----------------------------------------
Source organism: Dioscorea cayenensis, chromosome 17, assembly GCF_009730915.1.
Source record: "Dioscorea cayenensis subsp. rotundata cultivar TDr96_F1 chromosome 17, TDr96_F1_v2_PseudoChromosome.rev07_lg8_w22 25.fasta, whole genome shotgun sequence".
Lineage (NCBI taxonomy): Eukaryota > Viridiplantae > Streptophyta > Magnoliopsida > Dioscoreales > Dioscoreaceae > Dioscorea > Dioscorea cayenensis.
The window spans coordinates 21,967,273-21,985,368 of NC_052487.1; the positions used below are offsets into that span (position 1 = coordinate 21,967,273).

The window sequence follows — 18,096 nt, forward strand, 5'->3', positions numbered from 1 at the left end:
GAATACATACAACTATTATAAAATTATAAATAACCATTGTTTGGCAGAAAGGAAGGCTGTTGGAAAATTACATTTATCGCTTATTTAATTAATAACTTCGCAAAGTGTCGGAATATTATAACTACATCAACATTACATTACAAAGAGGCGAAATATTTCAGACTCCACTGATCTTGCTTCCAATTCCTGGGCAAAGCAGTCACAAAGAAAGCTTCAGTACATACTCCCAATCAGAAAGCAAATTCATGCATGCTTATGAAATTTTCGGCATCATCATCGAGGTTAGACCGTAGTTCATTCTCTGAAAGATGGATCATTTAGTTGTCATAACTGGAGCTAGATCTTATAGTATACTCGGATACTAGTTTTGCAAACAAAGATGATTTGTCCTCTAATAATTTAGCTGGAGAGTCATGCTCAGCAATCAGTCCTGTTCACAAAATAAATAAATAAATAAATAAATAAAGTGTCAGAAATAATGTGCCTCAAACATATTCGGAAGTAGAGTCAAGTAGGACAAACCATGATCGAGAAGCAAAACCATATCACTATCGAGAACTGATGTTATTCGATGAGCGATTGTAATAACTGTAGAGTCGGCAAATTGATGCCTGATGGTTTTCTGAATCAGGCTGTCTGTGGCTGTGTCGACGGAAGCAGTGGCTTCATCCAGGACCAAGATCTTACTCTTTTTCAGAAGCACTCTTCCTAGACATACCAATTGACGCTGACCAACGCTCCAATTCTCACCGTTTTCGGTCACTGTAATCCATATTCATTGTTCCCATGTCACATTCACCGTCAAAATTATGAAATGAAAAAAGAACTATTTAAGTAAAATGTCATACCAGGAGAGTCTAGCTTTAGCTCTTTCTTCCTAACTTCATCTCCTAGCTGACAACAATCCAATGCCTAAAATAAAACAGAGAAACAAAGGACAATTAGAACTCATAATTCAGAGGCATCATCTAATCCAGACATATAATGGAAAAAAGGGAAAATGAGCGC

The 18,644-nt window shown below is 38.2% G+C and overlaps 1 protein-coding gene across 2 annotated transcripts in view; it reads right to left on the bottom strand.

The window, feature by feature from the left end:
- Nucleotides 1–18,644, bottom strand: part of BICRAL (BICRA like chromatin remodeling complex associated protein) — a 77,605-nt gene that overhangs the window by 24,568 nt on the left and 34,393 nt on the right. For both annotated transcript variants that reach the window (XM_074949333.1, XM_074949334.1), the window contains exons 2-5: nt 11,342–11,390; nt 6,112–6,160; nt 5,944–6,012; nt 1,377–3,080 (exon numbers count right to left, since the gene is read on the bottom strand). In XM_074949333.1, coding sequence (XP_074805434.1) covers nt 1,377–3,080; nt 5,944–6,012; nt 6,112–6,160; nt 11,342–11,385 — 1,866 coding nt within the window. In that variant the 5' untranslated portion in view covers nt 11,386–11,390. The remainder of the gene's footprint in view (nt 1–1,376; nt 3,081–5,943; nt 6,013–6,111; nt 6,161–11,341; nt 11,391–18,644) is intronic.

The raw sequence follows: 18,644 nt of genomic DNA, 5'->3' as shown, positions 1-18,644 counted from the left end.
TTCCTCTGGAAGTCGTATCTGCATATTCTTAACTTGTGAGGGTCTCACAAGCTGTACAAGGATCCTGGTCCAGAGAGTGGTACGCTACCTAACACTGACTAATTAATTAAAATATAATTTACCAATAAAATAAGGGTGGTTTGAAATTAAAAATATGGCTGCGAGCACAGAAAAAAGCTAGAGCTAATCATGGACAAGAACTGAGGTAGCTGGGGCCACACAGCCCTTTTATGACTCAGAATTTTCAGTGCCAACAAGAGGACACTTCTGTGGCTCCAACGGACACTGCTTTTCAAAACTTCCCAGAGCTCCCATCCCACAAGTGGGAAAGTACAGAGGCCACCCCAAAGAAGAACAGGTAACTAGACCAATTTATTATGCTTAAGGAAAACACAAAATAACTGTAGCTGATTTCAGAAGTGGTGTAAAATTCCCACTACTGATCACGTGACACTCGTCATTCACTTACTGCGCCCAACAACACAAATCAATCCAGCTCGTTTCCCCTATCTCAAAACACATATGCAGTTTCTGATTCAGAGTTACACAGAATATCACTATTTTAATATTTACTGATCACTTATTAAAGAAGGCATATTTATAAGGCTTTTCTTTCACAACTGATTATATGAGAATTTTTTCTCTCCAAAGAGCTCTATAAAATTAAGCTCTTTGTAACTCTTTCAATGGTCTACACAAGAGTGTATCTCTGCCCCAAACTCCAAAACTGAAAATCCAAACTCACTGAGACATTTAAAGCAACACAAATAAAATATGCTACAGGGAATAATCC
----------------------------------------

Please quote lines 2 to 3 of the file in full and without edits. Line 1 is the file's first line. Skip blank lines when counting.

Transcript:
Source record: "Dioscorea cayenensis subsp. rotundata cultivar TDr96_F1 chromosome 17, TDr96_F1_v2_PseudoChromosome.rev07_lg8_w22 25.fasta, whole genome shotgun sequence".
Lineage (NCBI taxonomy): Eukaryota > Viridiplantae > Streptophyta > Magnoliopsida > Dioscoreales > Dioscoreaceae > Dioscorea > Dioscorea cayenensis.